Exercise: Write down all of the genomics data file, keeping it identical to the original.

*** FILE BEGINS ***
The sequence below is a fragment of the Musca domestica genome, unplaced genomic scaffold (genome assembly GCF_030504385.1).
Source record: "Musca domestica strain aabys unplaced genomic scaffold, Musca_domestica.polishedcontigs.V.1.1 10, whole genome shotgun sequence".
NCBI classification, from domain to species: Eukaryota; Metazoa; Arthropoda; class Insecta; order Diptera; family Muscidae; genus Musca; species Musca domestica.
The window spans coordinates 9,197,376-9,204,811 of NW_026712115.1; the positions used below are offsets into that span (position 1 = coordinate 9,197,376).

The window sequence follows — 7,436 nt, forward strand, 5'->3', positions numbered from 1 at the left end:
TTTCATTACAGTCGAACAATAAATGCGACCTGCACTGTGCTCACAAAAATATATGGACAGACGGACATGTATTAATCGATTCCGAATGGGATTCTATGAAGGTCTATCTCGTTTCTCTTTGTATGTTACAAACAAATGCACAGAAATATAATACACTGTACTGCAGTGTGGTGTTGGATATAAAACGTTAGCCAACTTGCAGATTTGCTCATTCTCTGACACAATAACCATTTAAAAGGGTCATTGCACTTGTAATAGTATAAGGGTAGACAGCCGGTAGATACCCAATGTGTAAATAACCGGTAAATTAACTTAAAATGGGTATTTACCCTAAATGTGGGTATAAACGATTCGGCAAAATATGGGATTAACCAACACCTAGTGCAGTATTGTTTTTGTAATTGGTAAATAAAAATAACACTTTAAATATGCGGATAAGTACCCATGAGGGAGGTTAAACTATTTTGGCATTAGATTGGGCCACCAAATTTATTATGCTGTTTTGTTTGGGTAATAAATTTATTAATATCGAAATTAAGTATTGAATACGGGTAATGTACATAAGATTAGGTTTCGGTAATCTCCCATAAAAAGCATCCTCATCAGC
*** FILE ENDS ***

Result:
The sequence below is a fragment of the Musca domestica genome, unplaced genomic scaffold (genome assembly GCF_030504385.1).
Source record: "Musca domestica strain aabys unplaced genomic scaffold, Musca_domestica.polishedcontigs.V.1.1 10, whole genome shotgun sequence".
NCBI classification, from domain to species: Eukaryota; Metazoa; Arthropoda; class Insecta; order Diptera; family Muscidae; genus Musca; species Musca domestica.
The window spans coordinates 9,197,376-9,204,811 of NW_026712115.1; the positions used below are offsets into that span (position 1 = coordinate 9,197,376).

The window sequence follows — 7,436 nt, forward strand, 5'->3', positions numbered from 1 at the left end:
TTTCATTACAGTCGAACAATAAATGCGACCTGCACTGTGCTCACAAAAATATATGGACAGACGGACATGTATTAATCGATTCCGAATGGGATTCTATGAAGGTCTATCTCGTTTCTCTTTGTATGTTACAAACAAATGCACAGAAATATAATACACTGTACTGCAGTGTGGTGTTGGATATAAAACGTTAGCCAACTTGCAGATTTGCTCATTCTCTGACACAATAACCATTTAAAAGGGTCATTGCACTTGTAATAGTATAAGGGTAGACAGCCGGTAGATACCCAATGTGTAAATAACCGGTAAATTAACTTAAAATGGGTATTTACCCTAAATGTGGGTATAAACGATTCGGCAAAATATGGGATTAACCAACACCTAGTGCAGTATTGTTTTTGTAATTGGTAAATAAAAATAACACTTTAAATATGCGGATAAGTACCCATGAGGGAGGTTAAACTATTTTGGCATTAGATTGGGCCACCAAATTTATTATGCTGTTTTGTTTGGGTAATAAATTTATTAATATCGAAATTAAGTATTGAATACGGGTAATGTACATAAGATTAGGTTTCGGTAATCTCCCATAAAAAGCATCCTCATCAGC